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3 Responses

  1. Mark,

    If my notes serve me correctly, I think we should distinguish more clearly between the legal effect of the Helsinki Accords (the ‘Final Act’ of the Helsinki Conference on Security and Co-operation in Europe [CSCE], after 1995, the Organization for Security and Co-operation in Europe [OSCE]) and the UN Covenants on Civil and Political Rights, and Economic, Social, and Cultural Rights. The latter Covenants were signed (7 October 1968) and ratified (23 December 1975)[1] by Czechoslovakia, entering into domestic force on 23 March 1976 following constitutional ratification by the Federal Assembly of the Czechoslovak Socialist Republic in November of 1975. While Article VII of the Final Act of the CSCE provided a timely regional (and more specifically, Czechoslovak) re-affirmation of “respect for human rights and fundamental freedoms,” especially in the light of the participation of both the U.S. and the U.S.S.R., the Accords were non-binding or lacking the legal force of a treaty (or covenant), and thus it is rightly said they simply provide a “solemn confirmation” of the need for “consistent observance and pursuance” of the rights and freedoms enshrined in the two UN Covenants. Nonetheless, as Henry J. Steiner and Philip Alston point out, the Accords “clearly played an important role in the second half of the 1980s and early 1990s, in legitimating human rights discourse within Eastern Europe….”

    And perhaps it should be made plain that NGOs long pre-date this period although, as Samuel Moyn reminds us in The Last Utopia; Human Rights in History (2010), those NGOs that concentrated on human rights were severely constrained insofar as they struggled for the recognition and observance of rights within the UN’s framework. And Amnesty International’s human rights work, for which it was awarded the Nobel Peace Prize in 1977 (and the United Nations Prize in the Field of Human Rights the following year), might plausibly be considered a general model for both Helsinki Watch and later Human Rights Watch, although the Soviet Union’s Action Group for the Defense of Human Rights (1969) and later the Human Rights Committee (or Committee on Human Rights), founded in 1970 by Andrei Sakharov (with Andrei Tverdokhlebov and Valery Chalidze), may have been of more immediate relevance and inspiration. It was the Soviet dissidents who first made explicit the “legalist” approach articulated by the poet and mathematician, Aleksandr Esenin-Volpin (b. 1924), a strategy soon consistently adopted and practiced by both the Workers’ Defense Committee/KOR (later, the Social Self-Defense Committee/’KSS’-KOR) in Poland and VON (Committee for the Defense of the Unjustly Persecuted) in Czechoslovakia.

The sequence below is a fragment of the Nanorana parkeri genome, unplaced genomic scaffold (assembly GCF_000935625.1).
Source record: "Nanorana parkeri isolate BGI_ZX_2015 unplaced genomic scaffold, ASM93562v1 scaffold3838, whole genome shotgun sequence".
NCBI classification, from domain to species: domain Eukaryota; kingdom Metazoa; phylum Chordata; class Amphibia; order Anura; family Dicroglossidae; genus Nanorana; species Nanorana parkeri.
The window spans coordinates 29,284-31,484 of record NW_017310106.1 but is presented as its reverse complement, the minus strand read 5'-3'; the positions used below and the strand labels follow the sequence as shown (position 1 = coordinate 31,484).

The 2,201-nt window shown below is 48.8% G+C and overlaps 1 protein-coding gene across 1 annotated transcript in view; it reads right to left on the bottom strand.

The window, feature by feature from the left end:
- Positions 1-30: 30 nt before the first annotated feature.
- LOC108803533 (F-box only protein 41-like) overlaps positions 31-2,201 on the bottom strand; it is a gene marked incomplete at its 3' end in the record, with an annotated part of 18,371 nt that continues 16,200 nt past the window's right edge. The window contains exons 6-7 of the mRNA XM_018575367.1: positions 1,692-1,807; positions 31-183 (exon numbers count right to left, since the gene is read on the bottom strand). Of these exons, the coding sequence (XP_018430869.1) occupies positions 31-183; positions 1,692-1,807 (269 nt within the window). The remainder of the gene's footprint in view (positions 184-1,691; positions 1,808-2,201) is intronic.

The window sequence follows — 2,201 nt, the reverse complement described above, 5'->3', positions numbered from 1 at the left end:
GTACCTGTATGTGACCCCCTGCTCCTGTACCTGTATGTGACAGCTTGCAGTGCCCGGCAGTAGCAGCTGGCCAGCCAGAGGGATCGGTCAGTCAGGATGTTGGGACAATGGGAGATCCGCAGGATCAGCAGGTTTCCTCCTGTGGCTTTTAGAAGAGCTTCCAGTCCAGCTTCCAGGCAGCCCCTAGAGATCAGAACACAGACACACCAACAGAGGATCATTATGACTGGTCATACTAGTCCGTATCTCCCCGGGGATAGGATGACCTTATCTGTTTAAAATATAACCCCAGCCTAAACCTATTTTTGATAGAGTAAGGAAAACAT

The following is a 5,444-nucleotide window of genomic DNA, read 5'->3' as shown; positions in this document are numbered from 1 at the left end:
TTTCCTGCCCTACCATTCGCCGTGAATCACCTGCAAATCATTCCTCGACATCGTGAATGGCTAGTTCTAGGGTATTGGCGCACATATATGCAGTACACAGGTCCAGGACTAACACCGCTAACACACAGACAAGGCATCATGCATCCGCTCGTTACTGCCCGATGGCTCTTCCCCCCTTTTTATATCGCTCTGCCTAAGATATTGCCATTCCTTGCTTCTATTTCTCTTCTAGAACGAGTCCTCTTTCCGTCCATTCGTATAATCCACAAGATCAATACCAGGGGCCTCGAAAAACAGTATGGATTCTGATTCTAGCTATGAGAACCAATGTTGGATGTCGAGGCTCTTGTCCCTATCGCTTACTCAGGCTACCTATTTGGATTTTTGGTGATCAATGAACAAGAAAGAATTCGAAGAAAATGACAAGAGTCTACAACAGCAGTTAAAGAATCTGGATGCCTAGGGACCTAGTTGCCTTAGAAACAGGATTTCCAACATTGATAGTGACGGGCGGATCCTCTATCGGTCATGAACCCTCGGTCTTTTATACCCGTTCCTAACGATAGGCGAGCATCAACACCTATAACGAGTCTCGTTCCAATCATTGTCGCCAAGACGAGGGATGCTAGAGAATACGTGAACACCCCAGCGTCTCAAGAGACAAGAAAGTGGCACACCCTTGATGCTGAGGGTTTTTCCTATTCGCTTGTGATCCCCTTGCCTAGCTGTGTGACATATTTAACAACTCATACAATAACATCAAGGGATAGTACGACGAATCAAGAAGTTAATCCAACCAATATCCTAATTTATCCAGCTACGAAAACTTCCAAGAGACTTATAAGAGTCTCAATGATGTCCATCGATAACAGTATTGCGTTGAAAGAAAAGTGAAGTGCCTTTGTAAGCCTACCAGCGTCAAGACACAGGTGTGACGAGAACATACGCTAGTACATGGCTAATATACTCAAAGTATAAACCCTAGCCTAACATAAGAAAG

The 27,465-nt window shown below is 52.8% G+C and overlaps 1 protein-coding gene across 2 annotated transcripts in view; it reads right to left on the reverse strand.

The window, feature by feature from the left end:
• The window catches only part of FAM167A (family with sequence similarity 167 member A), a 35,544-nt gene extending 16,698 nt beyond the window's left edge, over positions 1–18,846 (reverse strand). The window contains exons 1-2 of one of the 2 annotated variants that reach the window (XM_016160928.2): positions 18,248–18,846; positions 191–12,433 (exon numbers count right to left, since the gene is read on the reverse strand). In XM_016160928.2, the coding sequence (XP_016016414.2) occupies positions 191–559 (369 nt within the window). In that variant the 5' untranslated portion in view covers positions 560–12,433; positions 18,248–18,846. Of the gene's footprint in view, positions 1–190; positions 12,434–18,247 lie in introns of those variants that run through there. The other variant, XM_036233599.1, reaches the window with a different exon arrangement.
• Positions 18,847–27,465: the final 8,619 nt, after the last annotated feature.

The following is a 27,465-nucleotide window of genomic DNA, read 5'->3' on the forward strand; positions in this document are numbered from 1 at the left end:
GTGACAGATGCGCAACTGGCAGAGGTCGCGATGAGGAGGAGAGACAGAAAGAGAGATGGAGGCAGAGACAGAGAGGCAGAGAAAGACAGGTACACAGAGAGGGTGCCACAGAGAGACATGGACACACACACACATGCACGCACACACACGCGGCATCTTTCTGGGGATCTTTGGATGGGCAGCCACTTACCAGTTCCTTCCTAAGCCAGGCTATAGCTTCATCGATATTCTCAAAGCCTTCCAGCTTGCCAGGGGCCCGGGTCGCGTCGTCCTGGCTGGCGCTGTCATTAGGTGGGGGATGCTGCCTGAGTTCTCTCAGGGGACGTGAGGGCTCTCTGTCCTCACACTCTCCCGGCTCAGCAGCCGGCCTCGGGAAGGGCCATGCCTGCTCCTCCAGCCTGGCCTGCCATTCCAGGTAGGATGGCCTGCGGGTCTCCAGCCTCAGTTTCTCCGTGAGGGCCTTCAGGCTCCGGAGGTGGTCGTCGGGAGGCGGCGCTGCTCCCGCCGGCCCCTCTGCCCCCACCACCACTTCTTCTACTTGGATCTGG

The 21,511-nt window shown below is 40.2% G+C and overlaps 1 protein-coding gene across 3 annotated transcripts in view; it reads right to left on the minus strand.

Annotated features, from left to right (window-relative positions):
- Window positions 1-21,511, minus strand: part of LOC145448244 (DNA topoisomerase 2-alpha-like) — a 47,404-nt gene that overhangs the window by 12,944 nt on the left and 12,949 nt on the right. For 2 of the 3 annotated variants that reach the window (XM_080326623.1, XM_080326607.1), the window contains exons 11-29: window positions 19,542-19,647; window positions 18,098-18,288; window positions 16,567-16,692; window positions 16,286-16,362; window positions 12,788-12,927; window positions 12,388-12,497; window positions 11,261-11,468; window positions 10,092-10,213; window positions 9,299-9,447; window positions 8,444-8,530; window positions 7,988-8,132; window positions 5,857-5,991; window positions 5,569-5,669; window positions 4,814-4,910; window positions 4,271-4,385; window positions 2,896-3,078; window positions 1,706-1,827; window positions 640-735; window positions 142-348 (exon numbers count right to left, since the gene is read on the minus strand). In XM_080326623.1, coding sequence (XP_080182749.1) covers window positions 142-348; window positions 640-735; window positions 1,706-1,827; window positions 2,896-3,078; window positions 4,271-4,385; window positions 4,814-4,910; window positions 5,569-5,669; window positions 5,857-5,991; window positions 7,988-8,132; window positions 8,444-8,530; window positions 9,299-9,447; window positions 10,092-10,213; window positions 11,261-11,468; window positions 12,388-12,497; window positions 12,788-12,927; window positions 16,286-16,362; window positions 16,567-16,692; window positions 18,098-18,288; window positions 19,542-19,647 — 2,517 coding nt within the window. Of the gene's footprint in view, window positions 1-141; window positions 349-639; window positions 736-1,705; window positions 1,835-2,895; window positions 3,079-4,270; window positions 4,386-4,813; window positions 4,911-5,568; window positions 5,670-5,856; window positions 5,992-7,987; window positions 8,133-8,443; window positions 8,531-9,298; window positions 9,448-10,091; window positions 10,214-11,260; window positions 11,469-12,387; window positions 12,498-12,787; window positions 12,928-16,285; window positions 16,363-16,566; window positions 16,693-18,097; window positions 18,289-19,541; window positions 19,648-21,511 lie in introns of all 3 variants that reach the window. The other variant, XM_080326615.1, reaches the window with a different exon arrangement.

In any case, your principal point is well-taken: we should appreciate the causes and consequences of these direct appeals made to human rights instruments (i.e., universal moral and legal norms) at both the municipal and international levels by individuals and groups in the “parallel polis” (Václav Benda)[2] of civil society, engaged in morally “purifying” conventional power politics with what Gandhi termed satyāgraha (literally, ‘holding on to Truth,’ therefore, one who is bound to ‘truth-force’ or ‘soul-force’).[3]

    [1] Signed and ratified with reservations and declarations.
    [2] Benda’s conception is virtually identical in essence and function to Gandhi’s notion of the necessity for a “constructive programme” alongside nonviolent social protest and civil disobedience.
    [3] Although Gandhi himself of course rarely spoke in terms of “rights,” his focus was more on duties and obligations—as species of dharma—in the Indian religio-philosophical context, the source of a “right” of resistance or revolt, for example, found in or derived from a prior notion of obligation or duty.

  2. erratum: The Last Utopia: Human Rights in History (2010)

  3. The concepts of a “parallel polis” and a “constructive programme” are also similar to Wini Breines’s notion of a “pre-figurative politics” in Community and Organization in the New Left, 1962-1968: The Great Refusal (1989), ideas with conceptual pedigree and exemplary incarnations among anarchist thinkers and activists who, to their credit, were “sometimes suspected of being more involved in living the revolution than in making one” (See, for instance, the chapter on ‘The Anarchist Movement’ in Richard D. Sonn’s Anarchism [1992]).